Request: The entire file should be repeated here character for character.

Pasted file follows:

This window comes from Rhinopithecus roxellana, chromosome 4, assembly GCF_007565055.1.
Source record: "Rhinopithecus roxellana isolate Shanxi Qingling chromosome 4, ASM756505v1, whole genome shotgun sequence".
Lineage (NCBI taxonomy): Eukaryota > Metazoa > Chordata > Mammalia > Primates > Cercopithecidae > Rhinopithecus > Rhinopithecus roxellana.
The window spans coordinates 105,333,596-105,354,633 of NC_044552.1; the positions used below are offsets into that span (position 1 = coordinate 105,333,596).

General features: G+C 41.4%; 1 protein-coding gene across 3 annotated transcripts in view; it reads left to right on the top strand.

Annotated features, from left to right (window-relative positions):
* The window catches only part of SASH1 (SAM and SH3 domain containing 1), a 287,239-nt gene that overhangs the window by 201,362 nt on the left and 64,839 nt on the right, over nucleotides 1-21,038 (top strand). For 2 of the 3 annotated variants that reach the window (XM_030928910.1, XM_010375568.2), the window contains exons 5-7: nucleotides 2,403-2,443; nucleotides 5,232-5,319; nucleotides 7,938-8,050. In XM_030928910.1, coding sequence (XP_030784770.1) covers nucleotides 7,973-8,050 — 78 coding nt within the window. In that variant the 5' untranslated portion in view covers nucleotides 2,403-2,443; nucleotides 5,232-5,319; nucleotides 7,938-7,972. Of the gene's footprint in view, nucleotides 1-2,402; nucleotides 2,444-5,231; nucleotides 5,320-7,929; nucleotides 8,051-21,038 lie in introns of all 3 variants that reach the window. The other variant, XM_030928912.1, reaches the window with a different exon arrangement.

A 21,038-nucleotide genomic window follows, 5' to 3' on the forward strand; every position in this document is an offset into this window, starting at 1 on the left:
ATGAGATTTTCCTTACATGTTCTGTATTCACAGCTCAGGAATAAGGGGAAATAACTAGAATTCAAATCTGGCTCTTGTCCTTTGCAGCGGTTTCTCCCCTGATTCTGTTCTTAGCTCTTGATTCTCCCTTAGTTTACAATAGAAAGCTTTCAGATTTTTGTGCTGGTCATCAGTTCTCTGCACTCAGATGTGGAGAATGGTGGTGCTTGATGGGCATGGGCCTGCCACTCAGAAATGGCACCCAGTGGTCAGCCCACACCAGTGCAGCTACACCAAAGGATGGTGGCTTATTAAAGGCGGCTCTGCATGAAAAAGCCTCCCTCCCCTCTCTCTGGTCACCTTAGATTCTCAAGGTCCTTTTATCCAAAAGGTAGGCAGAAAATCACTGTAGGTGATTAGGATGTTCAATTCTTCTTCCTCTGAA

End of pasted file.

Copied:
This window comes from Rhinopithecus roxellana, chromosome 4, assembly GCF_007565055.1.
Source record: "Rhinopithecus roxellana isolate Shanxi Qingling chromosome 4, ASM756505v1, whole genome shotgun sequence".
Lineage (NCBI taxonomy): Eukaryota > Metazoa > Chordata > Mammalia > Primates > Cercopithecidae > Rhinopithecus > Rhinopithecus roxellana.
The window spans coordinates 105,333,596-105,354,633 of NC_044552.1; the positions used below are offsets into that span (position 1 = coordinate 105,333,596).

General features: G+C 41.4%; 1 protein-coding gene across 3 annotated transcripts in view; it reads left to right on the top strand.

Annotated features, from left to right (window-relative positions):
* The window catches only part of SASH1 (SAM and SH3 domain containing 1), a 287,239-nt gene that overhangs the window by 201,362 nt on the left and 64,839 nt on the right, over nucleotides 1-21,038 (top strand). For 2 of the 3 annotated variants that reach the window (XM_030928910.1, XM_010375568.2), the window contains exons 5-7: nucleotides 2,403-2,443; nucleotides 5,232-5,319; nucleotides 7,938-8,050. In XM_030928910.1, coding sequence (XP_030784770.1) covers nucleotides 7,973-8,050 — 78 coding nt within the window. In that variant the 5' untranslated portion in view covers nucleotides 2,403-2,443; nucleotides 5,232-5,319; nucleotides 7,938-7,972. Of the gene's footprint in view, nucleotides 1-2,402; nucleotides 2,444-5,231; nucleotides 5,320-7,929; nucleotides 8,051-21,038 lie in introns of all 3 variants that reach the window. The other variant, XM_030928912.1, reaches the window with a different exon arrangement.

A 21,038-nucleotide genomic window follows, 5' to 3' on the forward strand; every position in this document is an offset into this window, starting at 1 on the left:
ATGAGATTTTCCTTACATGTTCTGTATTCACAGCTCAGGAATAAGGGGAAATAACTAGAATTCAAATCTGGCTCTTGTCCTTTGCAGCGGTTTCTCCCCTGATTCTGTTCTTAGCTCTTGATTCTCCCTTAGTTTACAATAGAAAGCTTTCAGATTTTTGTGCTGGTCATCAGTTCTCTGCACTCAGATGTGGAGAATGGTGGTGCTTGATGGGCATGGGCCTGCCACTCAGAAATGGCACCCAGTGGTCAGCCCACACCAGTGCAGCTACACCAAAGGATGGTGGCTTATTAAAGGCGGCTCTGCATGAAAAAGCCTCCCTCCCCTCTCTCTGGTCACCTTAGATTCTCAAGGTCCTTTTATCCAAAAGGTAGGCAGAAAATCACTGTAGGTGATTAGGATGTTCAATTCTTCTTCCTCTGAA